Does the Marvel Universe Have a Moral (St)Arc?

My Reflections on Tony Stark (WARNING: SPOILERS APLENTY)

I’m lucky enough to be married to someone who thinks and acts with moral clarity. When we went to see Marvel’s latest film, Captain America: Civil War, she entered — and exited — on Cap’s side. Let me say from the get-go that I think she’s right. That is, I agree with her in basic intellectual terms, but the MCU has created a character who symbolizes the truths and ideological failings of modern America much more than Cap ever could. Tony Stark — as performed quite brilliantly by Robert Downey Jr. in the MCU — is the quintessential contemporary American. So, although I think that my partner is right, I feel like she’s wrong. That’s right, yo. Shady is #TeamIronman. WTF, right?!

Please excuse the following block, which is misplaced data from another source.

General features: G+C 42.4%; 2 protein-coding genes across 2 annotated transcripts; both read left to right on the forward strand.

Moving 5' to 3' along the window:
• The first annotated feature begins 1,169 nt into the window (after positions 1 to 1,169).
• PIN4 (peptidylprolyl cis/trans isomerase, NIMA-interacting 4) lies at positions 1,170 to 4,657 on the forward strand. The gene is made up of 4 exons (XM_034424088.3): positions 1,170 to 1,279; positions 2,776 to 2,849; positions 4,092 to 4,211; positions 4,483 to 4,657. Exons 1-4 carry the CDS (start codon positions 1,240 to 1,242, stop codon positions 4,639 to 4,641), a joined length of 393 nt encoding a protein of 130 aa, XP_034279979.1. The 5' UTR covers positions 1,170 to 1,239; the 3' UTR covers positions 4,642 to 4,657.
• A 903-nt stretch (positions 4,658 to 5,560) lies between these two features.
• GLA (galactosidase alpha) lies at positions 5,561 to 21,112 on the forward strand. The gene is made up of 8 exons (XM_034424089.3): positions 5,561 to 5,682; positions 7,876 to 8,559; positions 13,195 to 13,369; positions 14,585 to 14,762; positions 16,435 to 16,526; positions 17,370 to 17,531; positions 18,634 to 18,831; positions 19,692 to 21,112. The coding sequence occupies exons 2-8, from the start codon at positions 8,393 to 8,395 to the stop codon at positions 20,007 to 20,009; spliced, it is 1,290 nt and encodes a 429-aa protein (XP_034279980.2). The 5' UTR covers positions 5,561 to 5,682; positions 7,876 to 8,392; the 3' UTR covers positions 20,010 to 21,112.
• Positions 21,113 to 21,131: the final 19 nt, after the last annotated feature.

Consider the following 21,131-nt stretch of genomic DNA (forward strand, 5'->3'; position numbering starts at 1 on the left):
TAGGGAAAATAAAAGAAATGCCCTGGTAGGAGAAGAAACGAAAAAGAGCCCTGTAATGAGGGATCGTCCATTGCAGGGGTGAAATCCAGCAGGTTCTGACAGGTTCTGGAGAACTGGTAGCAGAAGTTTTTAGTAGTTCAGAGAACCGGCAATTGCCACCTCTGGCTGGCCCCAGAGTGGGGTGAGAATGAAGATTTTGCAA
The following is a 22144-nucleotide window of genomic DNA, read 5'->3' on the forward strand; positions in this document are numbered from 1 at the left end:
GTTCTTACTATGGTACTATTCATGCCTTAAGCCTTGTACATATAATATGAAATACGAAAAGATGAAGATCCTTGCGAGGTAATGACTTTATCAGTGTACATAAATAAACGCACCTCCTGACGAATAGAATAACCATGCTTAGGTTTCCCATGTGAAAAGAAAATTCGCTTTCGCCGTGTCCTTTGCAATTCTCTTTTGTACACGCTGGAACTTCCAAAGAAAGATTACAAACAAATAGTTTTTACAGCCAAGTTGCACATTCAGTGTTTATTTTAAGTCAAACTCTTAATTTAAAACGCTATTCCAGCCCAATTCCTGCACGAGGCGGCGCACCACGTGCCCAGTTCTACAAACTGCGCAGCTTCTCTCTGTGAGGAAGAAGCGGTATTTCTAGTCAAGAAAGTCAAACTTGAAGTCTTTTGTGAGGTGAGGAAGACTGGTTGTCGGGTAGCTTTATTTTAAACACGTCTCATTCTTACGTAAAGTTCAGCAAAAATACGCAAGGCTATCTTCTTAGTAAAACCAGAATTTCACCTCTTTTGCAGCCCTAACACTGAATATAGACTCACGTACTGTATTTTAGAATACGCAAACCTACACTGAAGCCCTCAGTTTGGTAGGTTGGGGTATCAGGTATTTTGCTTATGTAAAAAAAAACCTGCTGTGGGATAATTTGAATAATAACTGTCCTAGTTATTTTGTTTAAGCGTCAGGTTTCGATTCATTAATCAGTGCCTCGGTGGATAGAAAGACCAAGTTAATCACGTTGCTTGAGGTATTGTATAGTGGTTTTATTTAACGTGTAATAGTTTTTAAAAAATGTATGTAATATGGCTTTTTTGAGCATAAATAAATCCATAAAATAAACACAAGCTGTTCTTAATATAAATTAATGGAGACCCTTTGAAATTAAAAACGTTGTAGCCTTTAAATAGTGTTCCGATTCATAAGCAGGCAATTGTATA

Let me back up and explain something that I believe about human beings, in general. In the most basic terms, we are all desiring creatures. That means we all need things outside of our own bodies just to survive. Our bodies and minds lack basic necessities, ranging from simple things like food and shelter to more complex things like sexual gratification, affection, and a sense of belonging. We seek to fill these lacks. But if we are truly driven by desire — and I believe that we are — our various lacks can never really be filled. We always crave more, need more, want more. I use this theory of lack to diagnose how society operates and what culture desires, too. We see a world that doesn’t make sense, a world full of violence, devoid of hope, or impoverished, and we seek out things (ideas, actions, objects) that will fill that lack, that will change our world. For me, the lacks in society would be filled by a more socialist and egalitarian form of government. For you, it might be filled by more reliance on religious doctrine. In any case, we keep looking, and nothing really fills the lack — at least nothing fills it for very long.